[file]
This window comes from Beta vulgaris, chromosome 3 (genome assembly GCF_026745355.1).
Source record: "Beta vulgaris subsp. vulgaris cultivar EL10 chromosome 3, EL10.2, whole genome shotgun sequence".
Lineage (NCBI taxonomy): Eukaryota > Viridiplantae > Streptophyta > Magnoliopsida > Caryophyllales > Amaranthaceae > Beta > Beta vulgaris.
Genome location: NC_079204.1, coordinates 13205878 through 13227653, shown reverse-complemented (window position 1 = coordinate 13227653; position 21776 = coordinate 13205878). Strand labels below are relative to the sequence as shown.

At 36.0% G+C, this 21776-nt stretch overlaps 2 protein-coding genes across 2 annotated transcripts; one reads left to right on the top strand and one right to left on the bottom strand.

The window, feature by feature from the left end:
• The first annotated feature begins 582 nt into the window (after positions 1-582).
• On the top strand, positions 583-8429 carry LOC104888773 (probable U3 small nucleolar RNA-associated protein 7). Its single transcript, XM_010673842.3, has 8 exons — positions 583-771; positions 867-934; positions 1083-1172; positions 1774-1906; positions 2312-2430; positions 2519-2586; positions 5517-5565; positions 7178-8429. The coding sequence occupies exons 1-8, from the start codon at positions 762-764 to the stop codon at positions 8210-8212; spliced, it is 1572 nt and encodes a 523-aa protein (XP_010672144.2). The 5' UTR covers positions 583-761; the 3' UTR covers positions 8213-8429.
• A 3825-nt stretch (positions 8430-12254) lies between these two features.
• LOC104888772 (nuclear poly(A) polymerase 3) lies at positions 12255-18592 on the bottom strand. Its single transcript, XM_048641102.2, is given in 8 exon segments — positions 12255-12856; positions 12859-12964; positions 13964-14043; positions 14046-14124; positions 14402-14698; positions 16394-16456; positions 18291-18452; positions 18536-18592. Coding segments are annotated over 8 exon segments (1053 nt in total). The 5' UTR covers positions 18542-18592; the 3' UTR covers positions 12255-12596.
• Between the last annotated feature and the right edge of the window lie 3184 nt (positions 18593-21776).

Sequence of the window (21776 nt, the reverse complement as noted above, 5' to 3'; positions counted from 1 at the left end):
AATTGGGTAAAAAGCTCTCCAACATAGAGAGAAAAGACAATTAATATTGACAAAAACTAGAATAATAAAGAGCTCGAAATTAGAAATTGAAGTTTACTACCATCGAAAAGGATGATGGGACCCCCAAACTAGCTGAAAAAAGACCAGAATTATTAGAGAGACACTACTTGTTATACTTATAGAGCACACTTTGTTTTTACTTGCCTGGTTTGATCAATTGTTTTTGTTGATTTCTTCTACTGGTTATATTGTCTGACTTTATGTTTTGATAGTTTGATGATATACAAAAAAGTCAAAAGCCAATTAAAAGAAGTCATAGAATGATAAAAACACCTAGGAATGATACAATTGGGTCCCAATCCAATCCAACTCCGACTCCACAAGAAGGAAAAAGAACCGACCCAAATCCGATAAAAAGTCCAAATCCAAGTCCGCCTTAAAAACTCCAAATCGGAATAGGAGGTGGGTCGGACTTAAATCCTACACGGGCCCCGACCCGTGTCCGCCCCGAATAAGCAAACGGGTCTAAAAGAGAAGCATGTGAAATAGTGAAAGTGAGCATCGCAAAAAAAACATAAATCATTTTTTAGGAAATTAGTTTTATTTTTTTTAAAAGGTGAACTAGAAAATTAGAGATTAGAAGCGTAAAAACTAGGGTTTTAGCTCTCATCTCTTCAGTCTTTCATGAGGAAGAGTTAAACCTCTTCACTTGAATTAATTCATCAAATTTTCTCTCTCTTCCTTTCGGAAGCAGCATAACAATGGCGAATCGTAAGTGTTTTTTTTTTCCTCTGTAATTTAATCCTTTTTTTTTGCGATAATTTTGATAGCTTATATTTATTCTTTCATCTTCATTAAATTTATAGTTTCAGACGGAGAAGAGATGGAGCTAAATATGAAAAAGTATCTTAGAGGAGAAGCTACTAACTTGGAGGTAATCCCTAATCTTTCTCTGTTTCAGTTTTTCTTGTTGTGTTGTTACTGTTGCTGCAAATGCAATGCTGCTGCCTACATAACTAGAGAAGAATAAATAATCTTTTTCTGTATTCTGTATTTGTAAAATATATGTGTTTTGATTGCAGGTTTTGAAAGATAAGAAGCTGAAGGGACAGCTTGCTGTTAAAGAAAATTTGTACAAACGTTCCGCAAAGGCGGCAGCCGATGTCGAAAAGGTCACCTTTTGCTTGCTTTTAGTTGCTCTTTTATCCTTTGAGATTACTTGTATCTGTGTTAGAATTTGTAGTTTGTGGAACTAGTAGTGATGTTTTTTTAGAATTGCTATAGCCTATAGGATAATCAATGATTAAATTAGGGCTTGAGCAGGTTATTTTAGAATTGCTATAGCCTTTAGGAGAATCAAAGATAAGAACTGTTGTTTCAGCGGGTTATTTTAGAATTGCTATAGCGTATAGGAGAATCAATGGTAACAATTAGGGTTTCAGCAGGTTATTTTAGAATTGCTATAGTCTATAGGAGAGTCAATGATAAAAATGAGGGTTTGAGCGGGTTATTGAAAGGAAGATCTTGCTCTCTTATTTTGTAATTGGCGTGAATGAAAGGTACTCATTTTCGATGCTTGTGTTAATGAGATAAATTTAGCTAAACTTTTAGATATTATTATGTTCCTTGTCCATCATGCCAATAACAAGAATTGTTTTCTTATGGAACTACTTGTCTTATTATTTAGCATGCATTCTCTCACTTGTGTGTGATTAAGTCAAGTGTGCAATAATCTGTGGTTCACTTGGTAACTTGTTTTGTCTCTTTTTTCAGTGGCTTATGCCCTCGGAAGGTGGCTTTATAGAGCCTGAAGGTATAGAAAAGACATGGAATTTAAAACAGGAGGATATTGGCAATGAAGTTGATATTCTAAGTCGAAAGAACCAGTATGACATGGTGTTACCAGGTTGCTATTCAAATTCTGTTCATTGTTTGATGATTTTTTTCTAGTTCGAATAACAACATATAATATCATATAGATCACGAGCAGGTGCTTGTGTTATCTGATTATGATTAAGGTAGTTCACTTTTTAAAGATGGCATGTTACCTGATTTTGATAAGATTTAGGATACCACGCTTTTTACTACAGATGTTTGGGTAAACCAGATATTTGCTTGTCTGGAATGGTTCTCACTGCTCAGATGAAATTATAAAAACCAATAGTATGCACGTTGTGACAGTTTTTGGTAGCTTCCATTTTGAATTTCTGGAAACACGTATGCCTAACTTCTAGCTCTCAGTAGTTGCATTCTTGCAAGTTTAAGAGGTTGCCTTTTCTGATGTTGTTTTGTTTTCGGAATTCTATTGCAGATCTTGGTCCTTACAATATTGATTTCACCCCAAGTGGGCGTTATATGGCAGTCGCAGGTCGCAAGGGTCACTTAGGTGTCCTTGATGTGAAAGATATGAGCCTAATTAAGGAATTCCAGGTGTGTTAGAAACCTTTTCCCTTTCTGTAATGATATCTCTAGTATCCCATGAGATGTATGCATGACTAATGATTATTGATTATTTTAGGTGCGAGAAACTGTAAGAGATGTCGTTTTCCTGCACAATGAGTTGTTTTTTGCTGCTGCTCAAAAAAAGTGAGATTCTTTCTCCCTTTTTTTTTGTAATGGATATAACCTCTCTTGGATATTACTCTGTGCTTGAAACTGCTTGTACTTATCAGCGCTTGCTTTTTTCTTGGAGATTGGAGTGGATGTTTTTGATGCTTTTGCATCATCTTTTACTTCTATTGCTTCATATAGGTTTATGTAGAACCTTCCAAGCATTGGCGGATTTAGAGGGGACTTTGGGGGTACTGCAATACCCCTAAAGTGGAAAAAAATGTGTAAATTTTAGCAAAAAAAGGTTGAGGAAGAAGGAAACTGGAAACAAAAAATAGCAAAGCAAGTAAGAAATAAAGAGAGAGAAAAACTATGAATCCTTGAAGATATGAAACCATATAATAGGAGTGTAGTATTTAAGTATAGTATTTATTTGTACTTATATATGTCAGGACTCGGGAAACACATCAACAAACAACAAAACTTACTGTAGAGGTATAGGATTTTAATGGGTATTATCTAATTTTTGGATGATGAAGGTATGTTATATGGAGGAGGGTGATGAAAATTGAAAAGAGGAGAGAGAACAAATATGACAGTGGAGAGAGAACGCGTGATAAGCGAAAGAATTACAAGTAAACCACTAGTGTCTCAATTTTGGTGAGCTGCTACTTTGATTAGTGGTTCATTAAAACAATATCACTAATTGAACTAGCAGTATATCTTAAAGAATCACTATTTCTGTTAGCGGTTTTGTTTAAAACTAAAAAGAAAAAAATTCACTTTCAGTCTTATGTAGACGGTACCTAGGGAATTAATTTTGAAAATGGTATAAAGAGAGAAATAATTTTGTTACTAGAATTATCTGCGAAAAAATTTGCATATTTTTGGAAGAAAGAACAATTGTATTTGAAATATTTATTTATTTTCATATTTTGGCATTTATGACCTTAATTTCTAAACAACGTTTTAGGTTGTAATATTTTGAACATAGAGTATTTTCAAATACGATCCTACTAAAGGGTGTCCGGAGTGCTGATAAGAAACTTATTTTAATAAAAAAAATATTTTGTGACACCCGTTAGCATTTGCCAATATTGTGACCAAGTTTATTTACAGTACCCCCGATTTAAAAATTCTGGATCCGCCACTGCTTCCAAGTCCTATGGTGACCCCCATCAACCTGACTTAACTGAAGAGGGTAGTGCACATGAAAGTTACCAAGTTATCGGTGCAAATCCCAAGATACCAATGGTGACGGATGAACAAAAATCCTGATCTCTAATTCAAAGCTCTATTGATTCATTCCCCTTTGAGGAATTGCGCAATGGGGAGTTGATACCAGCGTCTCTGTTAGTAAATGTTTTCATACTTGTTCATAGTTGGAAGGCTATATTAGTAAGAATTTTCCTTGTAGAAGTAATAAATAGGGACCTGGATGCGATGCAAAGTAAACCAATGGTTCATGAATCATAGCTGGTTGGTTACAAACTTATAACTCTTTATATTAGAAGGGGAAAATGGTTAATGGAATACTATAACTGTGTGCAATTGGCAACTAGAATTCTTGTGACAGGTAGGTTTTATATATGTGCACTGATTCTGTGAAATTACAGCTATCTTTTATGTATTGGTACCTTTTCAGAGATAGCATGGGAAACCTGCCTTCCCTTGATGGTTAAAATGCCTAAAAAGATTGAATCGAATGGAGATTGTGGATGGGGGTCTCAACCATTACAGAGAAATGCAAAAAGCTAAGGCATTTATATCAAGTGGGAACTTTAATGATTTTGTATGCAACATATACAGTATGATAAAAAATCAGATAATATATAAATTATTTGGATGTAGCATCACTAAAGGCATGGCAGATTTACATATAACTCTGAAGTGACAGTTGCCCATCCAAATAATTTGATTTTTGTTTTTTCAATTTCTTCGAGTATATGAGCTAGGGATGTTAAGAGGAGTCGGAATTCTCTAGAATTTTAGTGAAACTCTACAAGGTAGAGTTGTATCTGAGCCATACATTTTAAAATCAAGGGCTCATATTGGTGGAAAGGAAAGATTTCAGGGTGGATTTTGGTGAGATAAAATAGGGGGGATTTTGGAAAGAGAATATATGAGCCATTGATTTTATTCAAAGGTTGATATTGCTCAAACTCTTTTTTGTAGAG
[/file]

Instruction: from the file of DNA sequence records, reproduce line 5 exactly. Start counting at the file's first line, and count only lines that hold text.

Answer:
At 36.0% G+C, this 21776-nt stretch overlaps 2 protein-coding genes across 2 annotated transcripts; one reads left to right on the top strand and one right to left on the bottom strand.